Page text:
by Nick Swartsell
3 days ago
Posted In: News
at 08:49 AM | Permalink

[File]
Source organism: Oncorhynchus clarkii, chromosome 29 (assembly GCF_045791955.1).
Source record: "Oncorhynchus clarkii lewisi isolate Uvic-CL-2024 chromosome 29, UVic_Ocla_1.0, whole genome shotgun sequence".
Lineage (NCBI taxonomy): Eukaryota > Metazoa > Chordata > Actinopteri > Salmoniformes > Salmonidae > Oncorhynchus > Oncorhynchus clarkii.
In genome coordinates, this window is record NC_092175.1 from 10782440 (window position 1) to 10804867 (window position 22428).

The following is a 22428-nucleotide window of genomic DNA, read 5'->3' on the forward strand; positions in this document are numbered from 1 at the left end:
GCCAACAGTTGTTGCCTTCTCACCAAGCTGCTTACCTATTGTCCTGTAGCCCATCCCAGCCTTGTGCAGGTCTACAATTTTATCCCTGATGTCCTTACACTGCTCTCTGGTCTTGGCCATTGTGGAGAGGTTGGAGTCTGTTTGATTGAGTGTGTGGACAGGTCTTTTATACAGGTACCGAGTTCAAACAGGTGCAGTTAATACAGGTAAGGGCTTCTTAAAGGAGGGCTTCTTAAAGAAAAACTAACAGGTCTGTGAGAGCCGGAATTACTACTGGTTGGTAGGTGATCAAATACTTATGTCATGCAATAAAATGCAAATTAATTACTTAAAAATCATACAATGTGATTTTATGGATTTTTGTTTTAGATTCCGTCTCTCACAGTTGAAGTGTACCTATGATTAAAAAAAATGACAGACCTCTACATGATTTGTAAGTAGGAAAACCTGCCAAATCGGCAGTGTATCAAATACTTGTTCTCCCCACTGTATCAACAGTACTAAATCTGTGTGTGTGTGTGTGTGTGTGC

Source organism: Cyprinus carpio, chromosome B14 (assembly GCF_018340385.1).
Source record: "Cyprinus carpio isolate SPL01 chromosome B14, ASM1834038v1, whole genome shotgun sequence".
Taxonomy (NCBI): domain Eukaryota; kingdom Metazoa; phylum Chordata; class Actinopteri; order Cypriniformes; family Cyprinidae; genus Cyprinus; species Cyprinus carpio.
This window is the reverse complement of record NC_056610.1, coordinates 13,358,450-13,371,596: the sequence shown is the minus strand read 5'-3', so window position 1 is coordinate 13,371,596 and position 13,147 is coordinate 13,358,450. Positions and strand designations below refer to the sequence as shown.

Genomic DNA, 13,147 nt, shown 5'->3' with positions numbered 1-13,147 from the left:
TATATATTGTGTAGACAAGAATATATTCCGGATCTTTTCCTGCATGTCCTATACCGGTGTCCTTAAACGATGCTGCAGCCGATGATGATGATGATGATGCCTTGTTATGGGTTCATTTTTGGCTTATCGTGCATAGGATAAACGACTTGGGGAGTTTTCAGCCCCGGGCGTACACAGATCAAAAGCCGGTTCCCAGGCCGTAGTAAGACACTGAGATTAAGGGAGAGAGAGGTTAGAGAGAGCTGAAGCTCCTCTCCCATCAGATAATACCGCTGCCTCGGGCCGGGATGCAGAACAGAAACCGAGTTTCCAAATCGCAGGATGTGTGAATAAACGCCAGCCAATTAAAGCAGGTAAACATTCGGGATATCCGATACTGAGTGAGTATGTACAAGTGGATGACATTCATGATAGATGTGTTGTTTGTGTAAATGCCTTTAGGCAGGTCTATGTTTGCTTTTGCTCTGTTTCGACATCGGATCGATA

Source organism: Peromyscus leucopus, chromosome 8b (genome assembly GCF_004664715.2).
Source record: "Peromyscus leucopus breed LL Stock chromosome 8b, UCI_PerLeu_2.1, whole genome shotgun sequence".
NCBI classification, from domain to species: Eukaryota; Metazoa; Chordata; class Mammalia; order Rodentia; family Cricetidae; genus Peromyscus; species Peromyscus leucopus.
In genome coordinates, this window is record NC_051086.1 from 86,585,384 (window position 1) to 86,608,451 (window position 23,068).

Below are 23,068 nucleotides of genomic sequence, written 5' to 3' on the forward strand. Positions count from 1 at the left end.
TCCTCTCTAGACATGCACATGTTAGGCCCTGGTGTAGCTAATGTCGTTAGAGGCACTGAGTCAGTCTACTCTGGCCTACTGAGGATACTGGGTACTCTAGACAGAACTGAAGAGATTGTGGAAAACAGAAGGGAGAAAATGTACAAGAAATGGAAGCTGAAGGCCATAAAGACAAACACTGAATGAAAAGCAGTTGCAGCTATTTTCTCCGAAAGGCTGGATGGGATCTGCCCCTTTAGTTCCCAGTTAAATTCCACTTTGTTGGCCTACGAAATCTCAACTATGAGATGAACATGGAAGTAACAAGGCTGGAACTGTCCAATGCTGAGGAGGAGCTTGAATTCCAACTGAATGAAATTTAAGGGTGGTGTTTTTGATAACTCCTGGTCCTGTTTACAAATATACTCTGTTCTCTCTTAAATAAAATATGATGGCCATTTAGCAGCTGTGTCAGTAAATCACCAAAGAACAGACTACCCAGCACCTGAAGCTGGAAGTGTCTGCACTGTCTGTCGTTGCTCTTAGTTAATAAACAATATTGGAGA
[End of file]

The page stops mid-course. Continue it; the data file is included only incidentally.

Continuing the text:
Music Hall renovations may get a $25 million boost; Area principal may be packing a gun soon; Dem women in the Senate rally around Grimes